Erotica

Celebrating the Male Body in Renaissance Florence

Joanna Kaszubowska 9 June 2022 min Read

The adoration of the male body was an inspiration for many artists and there is no medium better suited to presenting the full beauty and complexity of it than sculpture. Today we will take a look at works by three Florentine Renaissance artists celebrating the male body.

In Renaissance Florence homosexual relationships, or sodomy as it was called back then, was illegal. Despite the otherwise open mindset and curiosity about antiquity, same-sex relationships were condemned as violating the natural right of God. This of course does not mean they didn’t happen.

1. Donatello’s David, The First of the Firsts

Male body renaissance, Donatello, David, 1430-1432, Bargello National Museum, Florence
Male body in Renaissance: Donatello, David, 1430-1432, National Museum of Bargello, Florence, Italy. WordPress.

This beautiful work of art scores two major historical “firsts”: the first unsupported bronze cast in the Renaissance and the first freestanding male nude since antiquity. David stands already relaxed, the fight with Goliath over, his body leaning in the soft natural contrapposto. His hair is luxurious curls and his thigh is almost caressed by the feather of Goliath’s helmet. His body is soft, inviting us to touch it, but also full of energy from the fight still running through him. There is a light smile on his lips, as the thought of victory becomes a realization. The historian Paul Strathern claims that Donatello made no secret of his homosexuality and that his behavior was tolerated by his friends.

2. Michelangelo’s David, The Most Famous

Male Body Renaissance, Michelangelo Buonarroti, David, 1501-1504, Galleria dell'Academia, Florence, Italy.
Male body in Renaissance: Michelangelo, David, 1501-1504, Galleria dell’Accademia, Florence, Italy. Photo by Jörg Bittner Unna via Wikimedia Commons (CC BY 3.0).

Despite the beauty of Donatello’s David, it is the one sculpted by Michelangelo that is by far the most famous. He is young, he is tense, he has been exercising. Where Donatello’s David does not have too much muscle and seems almost soft and boyish, Michelangelo’s does not have an ounce of fat on him. He is focused but confident, frowning as if already measuring the distance from his enemy. It is a male body at its peak, young but fully shaped, muscled but not too bulky, perfection.

3. Tommaso dei Cavalieri and Michelangelo

Male body renaissance, Michelangelo Buonarroti, The Genius of Victory, 1532, Palazzo Vecchio, Florence, Italy
Male body in Renaissance: Michelangelo, The Genius of Victory, 1532, Palazzo Vecchio, Florence, Italy. TripImprover.

There is no conclusive proof that Michelangelo was gay, however, it is known that in 1532 he met Tommaso dei Cavalieri and fell in love with him. He sent him multiple letters, sonnets and drawings; despite this, Cavalieri married a woman in 1538 and had two sons. They remained lifelong friends and Cavalieri was present at the artist’s death. It is believed that the Genius of Victory is Cavalieri’s portrait, and some interpret the old figure as Michelangelo (he was 57 when he met 23-year-old Cavalieri).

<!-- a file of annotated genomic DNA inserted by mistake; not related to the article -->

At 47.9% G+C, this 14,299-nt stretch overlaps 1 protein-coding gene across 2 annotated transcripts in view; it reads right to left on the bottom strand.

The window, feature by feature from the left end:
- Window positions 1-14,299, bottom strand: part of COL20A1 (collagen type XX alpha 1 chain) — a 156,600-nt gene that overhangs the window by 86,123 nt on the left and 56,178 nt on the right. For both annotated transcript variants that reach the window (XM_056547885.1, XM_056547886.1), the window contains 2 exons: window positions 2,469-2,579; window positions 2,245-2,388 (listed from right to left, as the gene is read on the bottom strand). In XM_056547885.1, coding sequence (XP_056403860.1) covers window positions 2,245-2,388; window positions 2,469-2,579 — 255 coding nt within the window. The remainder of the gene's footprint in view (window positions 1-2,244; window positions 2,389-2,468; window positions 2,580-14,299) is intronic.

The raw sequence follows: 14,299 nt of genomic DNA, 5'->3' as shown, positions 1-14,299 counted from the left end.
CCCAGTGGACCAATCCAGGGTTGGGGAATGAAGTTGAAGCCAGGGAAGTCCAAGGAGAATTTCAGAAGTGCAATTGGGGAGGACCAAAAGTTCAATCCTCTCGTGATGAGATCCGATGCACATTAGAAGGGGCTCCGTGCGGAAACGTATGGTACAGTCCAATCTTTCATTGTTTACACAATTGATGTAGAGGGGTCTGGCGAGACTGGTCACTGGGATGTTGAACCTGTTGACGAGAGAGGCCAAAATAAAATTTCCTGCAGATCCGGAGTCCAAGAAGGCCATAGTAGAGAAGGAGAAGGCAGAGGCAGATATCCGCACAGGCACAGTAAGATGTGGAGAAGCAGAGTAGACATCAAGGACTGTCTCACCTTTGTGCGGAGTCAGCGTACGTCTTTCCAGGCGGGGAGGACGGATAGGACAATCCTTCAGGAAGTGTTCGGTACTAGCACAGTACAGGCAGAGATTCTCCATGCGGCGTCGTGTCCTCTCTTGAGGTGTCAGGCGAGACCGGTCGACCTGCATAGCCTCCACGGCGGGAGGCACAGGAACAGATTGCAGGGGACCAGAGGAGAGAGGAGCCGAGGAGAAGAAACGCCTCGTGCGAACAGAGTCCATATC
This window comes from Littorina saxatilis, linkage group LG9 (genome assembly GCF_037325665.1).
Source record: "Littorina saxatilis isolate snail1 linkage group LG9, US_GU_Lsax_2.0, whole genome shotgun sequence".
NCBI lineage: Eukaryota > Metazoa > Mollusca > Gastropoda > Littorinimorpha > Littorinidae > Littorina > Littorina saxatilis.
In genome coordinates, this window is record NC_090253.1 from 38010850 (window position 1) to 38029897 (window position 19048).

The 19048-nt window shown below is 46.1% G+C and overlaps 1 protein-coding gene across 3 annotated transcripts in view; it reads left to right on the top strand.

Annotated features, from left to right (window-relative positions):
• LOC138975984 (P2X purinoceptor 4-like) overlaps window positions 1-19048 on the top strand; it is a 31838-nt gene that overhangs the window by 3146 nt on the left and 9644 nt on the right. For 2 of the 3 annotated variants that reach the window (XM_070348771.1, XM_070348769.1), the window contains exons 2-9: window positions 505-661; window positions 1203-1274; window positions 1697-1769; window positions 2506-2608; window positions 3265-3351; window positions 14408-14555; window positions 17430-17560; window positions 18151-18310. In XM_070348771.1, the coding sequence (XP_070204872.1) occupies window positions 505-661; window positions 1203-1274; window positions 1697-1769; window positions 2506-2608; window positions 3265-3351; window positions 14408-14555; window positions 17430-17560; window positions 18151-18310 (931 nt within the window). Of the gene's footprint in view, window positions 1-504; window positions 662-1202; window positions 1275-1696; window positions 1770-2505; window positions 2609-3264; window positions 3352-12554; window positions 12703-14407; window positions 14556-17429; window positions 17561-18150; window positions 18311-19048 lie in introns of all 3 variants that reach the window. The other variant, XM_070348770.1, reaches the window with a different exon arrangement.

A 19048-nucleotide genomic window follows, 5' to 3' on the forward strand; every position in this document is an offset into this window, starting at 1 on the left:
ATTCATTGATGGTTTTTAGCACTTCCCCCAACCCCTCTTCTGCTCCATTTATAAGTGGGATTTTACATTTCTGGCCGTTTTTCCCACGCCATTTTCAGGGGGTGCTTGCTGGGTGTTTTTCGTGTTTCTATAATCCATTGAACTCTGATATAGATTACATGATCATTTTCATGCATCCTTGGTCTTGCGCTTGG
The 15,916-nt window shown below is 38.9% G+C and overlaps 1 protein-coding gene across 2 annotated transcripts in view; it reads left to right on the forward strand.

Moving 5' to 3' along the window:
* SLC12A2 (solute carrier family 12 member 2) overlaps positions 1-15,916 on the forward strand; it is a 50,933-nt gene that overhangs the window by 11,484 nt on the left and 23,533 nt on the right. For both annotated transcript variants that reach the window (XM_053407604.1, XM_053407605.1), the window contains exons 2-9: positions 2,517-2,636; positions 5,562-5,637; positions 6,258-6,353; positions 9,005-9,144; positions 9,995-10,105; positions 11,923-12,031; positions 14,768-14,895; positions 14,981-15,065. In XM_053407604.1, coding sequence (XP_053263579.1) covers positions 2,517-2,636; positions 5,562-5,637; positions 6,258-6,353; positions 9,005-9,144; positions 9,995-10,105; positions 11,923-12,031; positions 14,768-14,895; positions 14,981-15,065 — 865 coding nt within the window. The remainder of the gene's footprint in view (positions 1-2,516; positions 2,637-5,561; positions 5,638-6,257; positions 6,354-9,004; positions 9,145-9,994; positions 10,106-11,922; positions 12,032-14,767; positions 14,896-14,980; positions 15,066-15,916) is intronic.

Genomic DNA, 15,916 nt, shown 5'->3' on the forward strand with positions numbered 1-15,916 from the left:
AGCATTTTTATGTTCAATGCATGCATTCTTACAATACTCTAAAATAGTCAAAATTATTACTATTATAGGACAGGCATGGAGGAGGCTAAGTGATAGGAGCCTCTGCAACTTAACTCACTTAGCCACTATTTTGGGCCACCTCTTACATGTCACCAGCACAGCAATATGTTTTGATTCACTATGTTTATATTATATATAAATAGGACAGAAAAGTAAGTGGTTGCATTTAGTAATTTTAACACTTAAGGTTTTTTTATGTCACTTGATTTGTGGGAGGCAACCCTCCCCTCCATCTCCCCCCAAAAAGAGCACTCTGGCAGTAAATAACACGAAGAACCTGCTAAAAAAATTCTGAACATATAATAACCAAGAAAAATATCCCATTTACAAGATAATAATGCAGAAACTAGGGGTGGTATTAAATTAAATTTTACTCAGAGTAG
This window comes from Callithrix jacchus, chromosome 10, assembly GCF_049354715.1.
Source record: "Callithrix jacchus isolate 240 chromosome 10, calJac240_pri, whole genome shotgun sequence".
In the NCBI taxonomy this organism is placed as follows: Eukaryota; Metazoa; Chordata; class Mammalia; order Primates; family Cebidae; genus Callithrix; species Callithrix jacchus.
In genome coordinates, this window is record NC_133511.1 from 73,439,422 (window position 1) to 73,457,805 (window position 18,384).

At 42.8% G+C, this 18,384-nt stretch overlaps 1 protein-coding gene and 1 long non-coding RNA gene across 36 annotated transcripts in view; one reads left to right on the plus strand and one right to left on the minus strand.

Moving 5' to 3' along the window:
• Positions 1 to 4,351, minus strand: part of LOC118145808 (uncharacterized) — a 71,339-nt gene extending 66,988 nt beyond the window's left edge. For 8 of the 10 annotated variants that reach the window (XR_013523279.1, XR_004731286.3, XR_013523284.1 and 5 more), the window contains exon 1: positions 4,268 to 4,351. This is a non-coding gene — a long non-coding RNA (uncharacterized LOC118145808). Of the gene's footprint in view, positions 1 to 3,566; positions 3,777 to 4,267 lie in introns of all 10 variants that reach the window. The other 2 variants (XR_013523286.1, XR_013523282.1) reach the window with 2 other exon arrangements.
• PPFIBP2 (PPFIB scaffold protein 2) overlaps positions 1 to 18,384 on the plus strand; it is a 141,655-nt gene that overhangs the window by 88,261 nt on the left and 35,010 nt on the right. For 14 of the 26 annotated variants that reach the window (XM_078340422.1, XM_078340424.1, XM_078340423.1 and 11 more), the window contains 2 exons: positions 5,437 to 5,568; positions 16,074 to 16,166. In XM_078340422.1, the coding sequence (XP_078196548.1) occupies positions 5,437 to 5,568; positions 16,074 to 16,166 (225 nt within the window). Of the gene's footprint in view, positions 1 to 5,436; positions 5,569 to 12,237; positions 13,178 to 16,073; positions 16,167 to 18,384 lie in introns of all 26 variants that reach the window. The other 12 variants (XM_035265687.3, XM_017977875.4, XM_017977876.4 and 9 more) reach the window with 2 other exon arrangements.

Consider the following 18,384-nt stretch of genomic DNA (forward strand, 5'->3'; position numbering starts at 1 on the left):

The youth is presented in a beautiful, dynamic pose, accentuating his musculature. The old man is defeated, but he is slowly raising his head, looking straight, not down. They both look as if something in the distance caught their attention.

4. Benvenuto Cellini’s Perseus

Male body renaissance, Benvenuto Cellini, Perseus with the Head of Medusa, 1545-1554, Loggia dei Lanzi, Florence, Italy.
Male body in Renaissance: Benvenuto Cellini, Perseus with the Head of Medusa, 1545-1554, Loggia dei Lanzi, Florence, Italy. Photographed by Paolo Villa via Wikimedia Commons (CC BY-SA 4.0).

This figure is by far the most muscular. Perseus is not relaxing – he is an active figure claiming his victory, boasting. If Donatello’s David was slowly tasting his victory, Michelangelo’s was preparing for the fight with quiet confidence (this sculpture and Perseus stand opposite each other, almost suggesting a “before and after”), and the Genius of Victory seems a tad distracted, Benvenuto Cellini’s Perseus is here and now, in a strong contrapposto, but still standing very firmly on the ground. He is confidence incarnate, celebrating but also focused on his victim, looking at her with satisfaction and contempt. The sculpture was cast from a single piece of bronze, which is a technical feat in and of itself.

Cellini was known mainly as a goldsmith; his skills were admired by Michelangelo. Yet he always wanted to be more than just a goldsmith, aspiring to become a sculptor of fame equal to Michelangelo. Cellini was ambitious, but he also had many run-ins with the law, some of them for sodomy.

In fact, despite being illegal, homosexual relationships in Florence were quite common and typically accepted in the aristocratic circles. Clearly, the love of the male body has given us some of the most stunning sculptures in all of art history.

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